Family’s history of mental illness

LIKE his two brothers, who both killed themselves, John Hogan has been dogged with clinical depression since childhood.

But he had stopped taking antidepressants seven months before he leapt from a fourth-floor balcony with son Liam and daughter Mia in August 2006.

At a previous court hearing, Hogan said he might have been driven to the incident because his “mental functions” were unhinged.

He said he was “mentally disorientated” when the tragedy occurred.

A statement from Hogan, handed to Greek judges by Mr Xiritakis in 2006, said: “I have suffered from a mental illness for many years, perhaps from birth.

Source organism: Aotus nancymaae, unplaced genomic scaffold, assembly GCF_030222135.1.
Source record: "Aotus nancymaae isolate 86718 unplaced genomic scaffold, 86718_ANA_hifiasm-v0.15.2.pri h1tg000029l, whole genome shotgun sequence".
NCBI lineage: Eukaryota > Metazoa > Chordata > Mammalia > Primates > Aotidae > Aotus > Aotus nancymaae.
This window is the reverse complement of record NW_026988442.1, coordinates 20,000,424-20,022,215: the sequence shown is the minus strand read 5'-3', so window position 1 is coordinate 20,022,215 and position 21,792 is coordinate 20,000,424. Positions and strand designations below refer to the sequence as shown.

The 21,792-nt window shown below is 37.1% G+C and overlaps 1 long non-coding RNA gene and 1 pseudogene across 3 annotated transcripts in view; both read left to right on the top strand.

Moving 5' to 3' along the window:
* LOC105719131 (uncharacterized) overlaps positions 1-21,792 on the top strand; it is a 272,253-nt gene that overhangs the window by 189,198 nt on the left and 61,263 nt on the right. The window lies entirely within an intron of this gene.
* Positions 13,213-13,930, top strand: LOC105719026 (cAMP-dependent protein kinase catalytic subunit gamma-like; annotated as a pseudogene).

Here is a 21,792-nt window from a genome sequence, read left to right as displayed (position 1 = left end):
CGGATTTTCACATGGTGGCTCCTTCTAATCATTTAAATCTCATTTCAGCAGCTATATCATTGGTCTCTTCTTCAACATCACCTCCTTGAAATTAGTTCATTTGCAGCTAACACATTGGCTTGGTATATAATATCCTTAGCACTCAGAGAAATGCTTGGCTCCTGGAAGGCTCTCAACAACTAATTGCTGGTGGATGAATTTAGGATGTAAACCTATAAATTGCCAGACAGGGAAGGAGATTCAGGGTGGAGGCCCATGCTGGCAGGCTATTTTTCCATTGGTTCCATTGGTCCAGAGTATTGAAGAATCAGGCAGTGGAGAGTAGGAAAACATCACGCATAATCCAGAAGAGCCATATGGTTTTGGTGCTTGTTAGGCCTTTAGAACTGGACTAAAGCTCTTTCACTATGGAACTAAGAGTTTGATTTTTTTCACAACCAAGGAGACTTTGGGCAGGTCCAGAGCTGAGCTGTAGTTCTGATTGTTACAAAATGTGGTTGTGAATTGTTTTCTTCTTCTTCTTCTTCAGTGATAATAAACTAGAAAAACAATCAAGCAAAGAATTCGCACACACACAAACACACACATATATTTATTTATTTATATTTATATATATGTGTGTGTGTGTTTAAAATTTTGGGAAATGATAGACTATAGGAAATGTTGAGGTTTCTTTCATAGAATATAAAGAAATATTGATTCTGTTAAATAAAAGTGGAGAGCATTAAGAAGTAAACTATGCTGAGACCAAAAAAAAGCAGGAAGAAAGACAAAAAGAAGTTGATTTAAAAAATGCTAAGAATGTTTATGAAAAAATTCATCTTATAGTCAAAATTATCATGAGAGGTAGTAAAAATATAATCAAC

“My brothers, Stephen and Paul, committed suicide because of serious personality disorders.

“My dad, John, died following a long battle with MS. My father’s illness had changed our house into a little hospital, where despair and grief ruled.

“The death of my brother, Stephen, who I was very close to because we were a similar age, shocked me very much.”

His older brother, Paul, had been a manic depressive who had been sectioned in a mental hospital. In 2004, after setting fire to the home, he committed suicide by jumping from the Clifton Suspension Bridge in Bristol.

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